Although Slovak banks have operated in a relatively supportive economic environment in recent years, their profitability has remained lower than in many countries of the CEE region. The protracted period of ultra-low interest rates has continued to put pressure on their business model. In 2019, a further expanding lending activity was not enough to compensate for falling net interest margin, what resulted in negative dynamics of net interest income and consequently a marginal decline of total banking revenues. In addition, banks in Slovakia have been paying the special levy, which at present is set at 0.2% of total liabilities per year and costs the sector around 18% of its net profit on average. A key counterbalancing factor has been development of loan impairment provisions. The credit risk costs have descended significantly over the past years and is now at a historically low level, but the default rate has stopped falling. The improvement of asset quality was mainly the result of both dynamic expansion in loans and a decline in the stock of
non-performing receivables. The NPL ratio for Slovakia is among lowest in the CEE region, reaching 2.6% at the end of 2019 and dropping from 2.7% a year earlier. The overall loan-to-deposit ratio continued to be above 100% in 2019, but did not materially change compared to the end of 2018. The Slovak banking sector’s resilience has been strengthened by its increasing capital adequacy. However, at its meeting in July 2019, the Board of Slovak National Bank decided to increase the countercyclical capital buffer rate for Slovak exposures by 50 basis points, to 2.0% of risk weighted assets, with effect from August 2020.
The growth rate of total loans to households gradually moderated in 2019, to 8.0% at year-end. The slowdown was particularly large in the case of consumer loans. Its main causes were the central bank’s tightening of regulatory lending requirements and the incipient saturation of certain market segments. The volume of new housing loans has surged, partly due to borrowers taking advantage of lower rates to refinance or top up their existing loans. The portfolio expanded by more than 10% for most of the year. The continuing high loan growth has largely reflected strong demand supported by a long-running uptrend in borrowing capacity. According to the local central bank, thanks to wage growth and falling interest rates, the loans that borrowers can afford are one-third higher now than they were in 2016. This increase is roughly consistent with the rise in residential prices over the same period. The share of non-performing loans in the total volume of loans to households remained broadly stable and reached 2.9% in December 2019. Development of retail deposits showed a constant downward trend from mid-2016 and bottomed out in Q1 2018. Then, client inflows accelerated, what translated into faster annual dynamics, which stabilized at around 7% in H2 2019. Since the mid-2013 the structure of household deposit base has been changing. The volume of term deposits has been mostly decreasing over the past years, what was more than compensated by strong growth of retail demand deposits, which continued to expand by more than 10% in 2019.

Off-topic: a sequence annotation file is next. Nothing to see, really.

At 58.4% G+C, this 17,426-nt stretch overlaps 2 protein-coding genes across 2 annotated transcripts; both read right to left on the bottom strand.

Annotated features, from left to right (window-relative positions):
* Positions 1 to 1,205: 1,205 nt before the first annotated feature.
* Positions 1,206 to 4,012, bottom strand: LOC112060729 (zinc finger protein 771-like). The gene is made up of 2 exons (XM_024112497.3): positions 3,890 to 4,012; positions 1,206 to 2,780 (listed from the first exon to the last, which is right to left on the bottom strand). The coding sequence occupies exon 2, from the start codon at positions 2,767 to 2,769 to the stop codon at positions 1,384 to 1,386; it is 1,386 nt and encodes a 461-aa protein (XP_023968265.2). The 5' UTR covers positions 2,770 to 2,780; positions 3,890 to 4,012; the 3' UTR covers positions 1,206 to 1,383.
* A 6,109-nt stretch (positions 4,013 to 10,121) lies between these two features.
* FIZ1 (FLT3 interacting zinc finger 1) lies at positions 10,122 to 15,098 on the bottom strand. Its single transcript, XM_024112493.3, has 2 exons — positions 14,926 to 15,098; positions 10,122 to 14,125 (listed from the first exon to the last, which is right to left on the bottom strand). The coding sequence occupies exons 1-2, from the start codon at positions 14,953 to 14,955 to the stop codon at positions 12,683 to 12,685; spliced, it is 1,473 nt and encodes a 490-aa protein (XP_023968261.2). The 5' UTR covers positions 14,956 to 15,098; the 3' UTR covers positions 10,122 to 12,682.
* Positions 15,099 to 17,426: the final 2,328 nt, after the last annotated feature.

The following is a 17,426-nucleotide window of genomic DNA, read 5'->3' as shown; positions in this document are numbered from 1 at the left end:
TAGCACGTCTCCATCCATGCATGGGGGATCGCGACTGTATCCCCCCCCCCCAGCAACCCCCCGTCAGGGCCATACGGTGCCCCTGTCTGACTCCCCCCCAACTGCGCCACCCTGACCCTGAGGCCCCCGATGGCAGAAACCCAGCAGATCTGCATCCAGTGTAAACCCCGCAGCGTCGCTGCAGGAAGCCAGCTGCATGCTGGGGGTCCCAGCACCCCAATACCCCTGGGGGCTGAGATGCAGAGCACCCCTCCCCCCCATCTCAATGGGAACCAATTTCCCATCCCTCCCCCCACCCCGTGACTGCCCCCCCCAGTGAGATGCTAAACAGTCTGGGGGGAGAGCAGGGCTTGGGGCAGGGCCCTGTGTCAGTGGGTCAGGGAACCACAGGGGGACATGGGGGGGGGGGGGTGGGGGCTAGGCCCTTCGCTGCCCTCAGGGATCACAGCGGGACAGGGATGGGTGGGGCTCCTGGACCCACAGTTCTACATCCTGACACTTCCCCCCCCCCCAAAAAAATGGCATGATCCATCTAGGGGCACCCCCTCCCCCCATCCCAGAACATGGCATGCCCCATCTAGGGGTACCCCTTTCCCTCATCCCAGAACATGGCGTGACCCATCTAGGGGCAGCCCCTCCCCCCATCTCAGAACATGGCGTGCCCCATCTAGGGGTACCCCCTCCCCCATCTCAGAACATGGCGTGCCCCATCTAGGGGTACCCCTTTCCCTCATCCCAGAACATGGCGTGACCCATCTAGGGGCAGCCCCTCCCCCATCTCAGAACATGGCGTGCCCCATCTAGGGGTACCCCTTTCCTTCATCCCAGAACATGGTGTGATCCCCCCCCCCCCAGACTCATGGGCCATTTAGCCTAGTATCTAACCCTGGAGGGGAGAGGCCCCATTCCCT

In 2017, the corporate credit market was in the expansionary phase of its cycle, with the average annual growth rate oscillating at around 7-8%. For most of 2018, the volume increase remained slightly decelerated to mid-single digit, while the pace advanced to 7.0% in December. The Slovak economy’s recent slowdown had an impact on the activity of enterprises in H2 2019. The year-on-year increase in total loans to this segment decelerated to around 4%, mostly driven by lower financing granted for investments and contracts with terms longer than one year. The share of non-performing loans in the total volume of loans to non-financial corporations decreased to 3.3% at the end of 2019 from 3.7% in 2018. After an acceleration of corporate deposits from mid-2017 to a local peak in Q1 2018, the year-on-year dynamics visibly slowed down and finally recorded 0% in April 2019. In H2 2019, the annual growth rebounded and ended the year at around 5%.